T-Cell and Dash Merger Will get Nearer to Approval

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T-Mobile US, Inc. (TMUS) announced on Tuesday that it would divest spectrum capacity to Dish Network Corporation (DISH) to obtain Department of Justice (DoJ) approval for its Sprint Corporation (S) merger. If accepted, the deal would add a fourth viable competitor, potentially increasing competition in a venue dominated by just three carriers. The news triggered healthy upticks in the stocks as well as shares AT&T Inc. (T) and Dow component Verizon Communications Inc. (VZ). 


However, other hurdles remain before these suitors can tie the knot. Most importantly, attorneys general in 14 states have filed litigation that’s set for trial in October if the DoJ approves a deal without major safeguards, potentially delaying the hook-up for months or years. There’s no word if the states believe the agreement, as now structured, is sufficient for them to forestall legal action that could attract unwelcome attention during the 2020 presidential campaign.



TMUS Weekly Chart (2007 – 2019)

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Sprint shareholders will receive one share of T-Mobile stock for every 9.75 shares they own if the merger is approved. T-Moblie US came public in April 2007, even though the current corporate structure wasn’t finalized until the 2013 merger between T-Mobile and MetroPCS. The stock opened at $25.10 and topped out at $40.87 in July, marking the highest high for the next eight years, ahead of a persistent decline that ended at an all-time low near $5.50 in 2010. It tested that level in 2012 and turned sharply higher, completing a round trip into the prior decade’s high in 2015.


A 2016 breakout caught fire, adding points at a rapid pace into May 2017, when the rally ended in the upper $60s. It carved a rounded correction into February 2019, completing a cup and handle breakout that generated choppy upside into May’s all-time high at $80.93. The stock has drifted sideways to lower since that time, carving a holding pattern that is awaiting merger approval or denial.


An approval will bring the May high into play, raising the odds for a powerful breakout that opens the door to the triple digits. The stock has tested the 50-day exponential moving average (EMA) at least eight times since that start of 2019, making a breakdown into the $60s likely if the merger is denied. In turn, that will also test the cup and handle breakout, telling committed bulls that the stock needs to hold that support level at all costs.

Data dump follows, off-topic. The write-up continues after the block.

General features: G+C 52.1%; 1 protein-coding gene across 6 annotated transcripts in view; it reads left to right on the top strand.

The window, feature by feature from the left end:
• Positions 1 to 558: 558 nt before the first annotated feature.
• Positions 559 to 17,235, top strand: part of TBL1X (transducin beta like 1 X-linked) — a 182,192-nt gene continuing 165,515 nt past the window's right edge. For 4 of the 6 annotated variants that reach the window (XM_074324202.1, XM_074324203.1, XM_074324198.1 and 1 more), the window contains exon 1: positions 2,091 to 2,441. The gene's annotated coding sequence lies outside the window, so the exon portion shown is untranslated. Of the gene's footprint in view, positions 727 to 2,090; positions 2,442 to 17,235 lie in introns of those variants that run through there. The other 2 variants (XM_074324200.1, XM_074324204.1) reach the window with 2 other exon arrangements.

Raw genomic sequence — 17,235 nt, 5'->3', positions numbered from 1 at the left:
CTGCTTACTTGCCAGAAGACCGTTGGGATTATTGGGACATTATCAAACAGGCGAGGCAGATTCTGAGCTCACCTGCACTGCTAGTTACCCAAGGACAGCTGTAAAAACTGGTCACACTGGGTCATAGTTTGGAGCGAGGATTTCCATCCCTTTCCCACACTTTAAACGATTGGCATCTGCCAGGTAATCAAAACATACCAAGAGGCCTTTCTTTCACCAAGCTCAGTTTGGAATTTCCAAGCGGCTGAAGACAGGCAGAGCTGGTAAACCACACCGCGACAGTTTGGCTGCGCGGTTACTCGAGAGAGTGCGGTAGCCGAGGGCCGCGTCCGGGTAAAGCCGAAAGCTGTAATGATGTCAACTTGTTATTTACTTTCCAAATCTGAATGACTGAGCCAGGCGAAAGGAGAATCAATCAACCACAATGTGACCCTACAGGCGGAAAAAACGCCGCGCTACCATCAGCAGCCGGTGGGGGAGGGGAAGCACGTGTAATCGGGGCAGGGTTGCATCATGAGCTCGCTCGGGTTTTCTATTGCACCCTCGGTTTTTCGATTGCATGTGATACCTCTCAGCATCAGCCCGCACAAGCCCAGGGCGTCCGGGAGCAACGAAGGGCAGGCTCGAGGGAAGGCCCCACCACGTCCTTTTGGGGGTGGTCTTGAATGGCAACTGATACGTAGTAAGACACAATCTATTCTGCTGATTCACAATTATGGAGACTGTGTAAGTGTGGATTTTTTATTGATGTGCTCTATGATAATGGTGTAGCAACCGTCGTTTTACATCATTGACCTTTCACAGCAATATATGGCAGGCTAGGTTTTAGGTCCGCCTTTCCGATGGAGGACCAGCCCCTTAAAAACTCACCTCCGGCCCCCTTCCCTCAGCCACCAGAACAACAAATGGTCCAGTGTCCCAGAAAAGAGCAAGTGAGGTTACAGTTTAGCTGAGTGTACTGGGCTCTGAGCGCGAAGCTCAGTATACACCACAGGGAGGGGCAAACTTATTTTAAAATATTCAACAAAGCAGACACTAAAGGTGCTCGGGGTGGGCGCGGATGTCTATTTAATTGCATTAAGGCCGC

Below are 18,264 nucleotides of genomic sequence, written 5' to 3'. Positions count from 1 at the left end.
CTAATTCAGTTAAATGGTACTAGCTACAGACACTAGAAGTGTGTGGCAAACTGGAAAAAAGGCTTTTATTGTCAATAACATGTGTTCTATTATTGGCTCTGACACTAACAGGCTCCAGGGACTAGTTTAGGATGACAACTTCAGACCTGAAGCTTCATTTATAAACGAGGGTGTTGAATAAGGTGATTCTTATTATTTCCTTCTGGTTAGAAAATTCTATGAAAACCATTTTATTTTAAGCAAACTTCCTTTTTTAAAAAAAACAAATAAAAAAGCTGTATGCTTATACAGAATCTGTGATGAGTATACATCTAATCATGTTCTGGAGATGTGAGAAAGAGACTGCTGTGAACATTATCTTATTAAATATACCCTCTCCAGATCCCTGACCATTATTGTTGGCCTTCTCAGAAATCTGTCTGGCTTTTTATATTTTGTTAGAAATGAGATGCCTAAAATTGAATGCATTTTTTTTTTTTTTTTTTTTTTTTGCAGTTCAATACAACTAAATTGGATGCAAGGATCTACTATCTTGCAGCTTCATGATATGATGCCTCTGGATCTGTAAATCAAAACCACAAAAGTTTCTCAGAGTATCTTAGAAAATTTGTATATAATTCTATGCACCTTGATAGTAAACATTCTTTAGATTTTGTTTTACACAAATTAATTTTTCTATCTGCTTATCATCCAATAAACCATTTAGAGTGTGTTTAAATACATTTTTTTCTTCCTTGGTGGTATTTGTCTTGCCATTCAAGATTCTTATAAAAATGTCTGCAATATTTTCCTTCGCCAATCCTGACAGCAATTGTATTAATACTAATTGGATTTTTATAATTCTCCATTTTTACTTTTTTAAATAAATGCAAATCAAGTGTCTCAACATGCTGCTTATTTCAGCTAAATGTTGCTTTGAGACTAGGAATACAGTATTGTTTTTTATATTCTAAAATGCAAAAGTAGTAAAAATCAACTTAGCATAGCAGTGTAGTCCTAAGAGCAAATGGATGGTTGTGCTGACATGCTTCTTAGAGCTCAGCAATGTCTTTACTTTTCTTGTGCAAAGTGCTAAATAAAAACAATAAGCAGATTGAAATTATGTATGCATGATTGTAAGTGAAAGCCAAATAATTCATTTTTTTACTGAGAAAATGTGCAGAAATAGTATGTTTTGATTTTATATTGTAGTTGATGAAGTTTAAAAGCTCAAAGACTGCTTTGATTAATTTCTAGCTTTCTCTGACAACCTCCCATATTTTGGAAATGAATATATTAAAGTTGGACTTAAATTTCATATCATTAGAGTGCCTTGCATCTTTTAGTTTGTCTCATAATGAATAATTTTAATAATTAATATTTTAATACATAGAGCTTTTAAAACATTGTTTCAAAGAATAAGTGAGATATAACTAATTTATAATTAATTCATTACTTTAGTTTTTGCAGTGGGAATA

VZ Monthly Chart (1999 – 2019)

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T-Mobile’s current rivals will benefit from the merger as well, with less competition translating into bigger rate hikes. Verizon stock posted an all-time high at $64.75 in 1999 following a multi-year uptrend and turned sharply lower, entering a volatile decline that bottomed out in the mid-$20s in July 2002. It bounced back to the $40s in 2007 and topped out, cutting through the prior low during the 2008 economic collapse. October’s all time low at $21.48 marked a buying opportunity, ahead of a steady uptick that reached the prior high in 2012.


A breakout stalled in the mid-$50s in 2013, marking a price level that is still in play more than six years later. It tested that level in 2016 and 2017 but failed to break out, while an October 2018 buying impulse stalled within three points of the 1999 high in November. The stock then eased into a symmetrical triangle that is still in force, with the lower triangle trendline repeatedly testing new support at the 2018 breakout. 


Accumulation-distribution readings have lifted to new highs, raising the odds that the stock will eventually mount multi-decade resistance in the mid-$60s, with or without merger approval. However, bearish news flow could break triangle support, signaling a failed rally above the 2013 high. In turn, that price action has the power to end the uptrend that started in 2008 and drop the stock into a secular bear market.



The Bottom Line

T-Mobile and Sprint have taken another step forward in their merger efforts, seeking to divest assets in an attempt to gain DoJ approval.


Disclosure: The author held Verizon shares in a family account at the time of publication.




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